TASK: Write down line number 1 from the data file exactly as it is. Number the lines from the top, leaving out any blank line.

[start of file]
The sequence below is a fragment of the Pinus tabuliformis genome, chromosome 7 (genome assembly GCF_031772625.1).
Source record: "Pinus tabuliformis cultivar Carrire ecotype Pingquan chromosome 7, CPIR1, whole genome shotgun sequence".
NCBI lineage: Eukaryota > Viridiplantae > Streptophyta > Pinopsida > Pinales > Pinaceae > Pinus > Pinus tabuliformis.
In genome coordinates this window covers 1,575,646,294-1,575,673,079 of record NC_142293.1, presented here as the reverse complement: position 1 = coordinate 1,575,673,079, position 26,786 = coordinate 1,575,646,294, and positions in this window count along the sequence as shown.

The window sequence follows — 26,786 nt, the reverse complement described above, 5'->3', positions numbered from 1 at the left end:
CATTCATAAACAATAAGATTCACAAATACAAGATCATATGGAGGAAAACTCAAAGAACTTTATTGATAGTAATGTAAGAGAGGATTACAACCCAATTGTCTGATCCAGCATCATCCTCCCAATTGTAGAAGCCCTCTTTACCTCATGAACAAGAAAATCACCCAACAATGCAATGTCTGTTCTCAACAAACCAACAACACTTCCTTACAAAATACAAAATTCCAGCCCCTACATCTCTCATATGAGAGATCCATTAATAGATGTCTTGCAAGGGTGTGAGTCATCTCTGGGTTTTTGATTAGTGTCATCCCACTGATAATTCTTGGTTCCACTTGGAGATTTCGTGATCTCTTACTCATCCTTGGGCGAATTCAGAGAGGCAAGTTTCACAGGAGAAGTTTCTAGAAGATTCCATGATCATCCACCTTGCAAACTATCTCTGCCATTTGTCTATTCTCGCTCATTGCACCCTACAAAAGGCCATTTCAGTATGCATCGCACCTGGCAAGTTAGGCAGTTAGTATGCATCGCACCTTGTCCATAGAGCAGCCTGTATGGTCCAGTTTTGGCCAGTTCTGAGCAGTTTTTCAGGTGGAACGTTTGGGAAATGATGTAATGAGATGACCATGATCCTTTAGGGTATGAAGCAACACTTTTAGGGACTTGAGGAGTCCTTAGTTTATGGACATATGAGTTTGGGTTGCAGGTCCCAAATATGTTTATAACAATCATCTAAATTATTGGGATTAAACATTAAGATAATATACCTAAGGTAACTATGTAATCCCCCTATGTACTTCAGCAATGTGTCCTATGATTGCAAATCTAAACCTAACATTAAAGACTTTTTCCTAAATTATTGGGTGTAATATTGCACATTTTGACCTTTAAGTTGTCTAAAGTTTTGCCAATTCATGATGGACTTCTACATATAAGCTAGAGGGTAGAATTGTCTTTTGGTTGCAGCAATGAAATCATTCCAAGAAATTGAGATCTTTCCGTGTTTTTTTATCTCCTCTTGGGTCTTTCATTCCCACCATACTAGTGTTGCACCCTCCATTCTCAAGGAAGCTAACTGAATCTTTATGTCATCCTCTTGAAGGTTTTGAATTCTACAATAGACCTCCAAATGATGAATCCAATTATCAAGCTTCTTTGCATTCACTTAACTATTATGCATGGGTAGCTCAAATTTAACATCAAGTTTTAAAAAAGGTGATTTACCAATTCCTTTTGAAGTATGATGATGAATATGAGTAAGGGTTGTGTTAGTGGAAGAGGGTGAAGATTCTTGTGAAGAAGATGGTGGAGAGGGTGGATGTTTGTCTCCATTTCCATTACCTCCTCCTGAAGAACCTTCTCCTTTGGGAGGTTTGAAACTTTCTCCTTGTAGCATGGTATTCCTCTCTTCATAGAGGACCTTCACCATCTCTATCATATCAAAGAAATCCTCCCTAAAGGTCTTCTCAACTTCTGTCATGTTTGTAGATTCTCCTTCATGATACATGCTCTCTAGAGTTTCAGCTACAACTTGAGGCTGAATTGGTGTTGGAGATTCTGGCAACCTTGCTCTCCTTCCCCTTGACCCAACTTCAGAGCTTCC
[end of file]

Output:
The sequence below is a fragment of the Pinus tabuliformis genome, chromosome 7 (genome assembly GCF_031772625.1).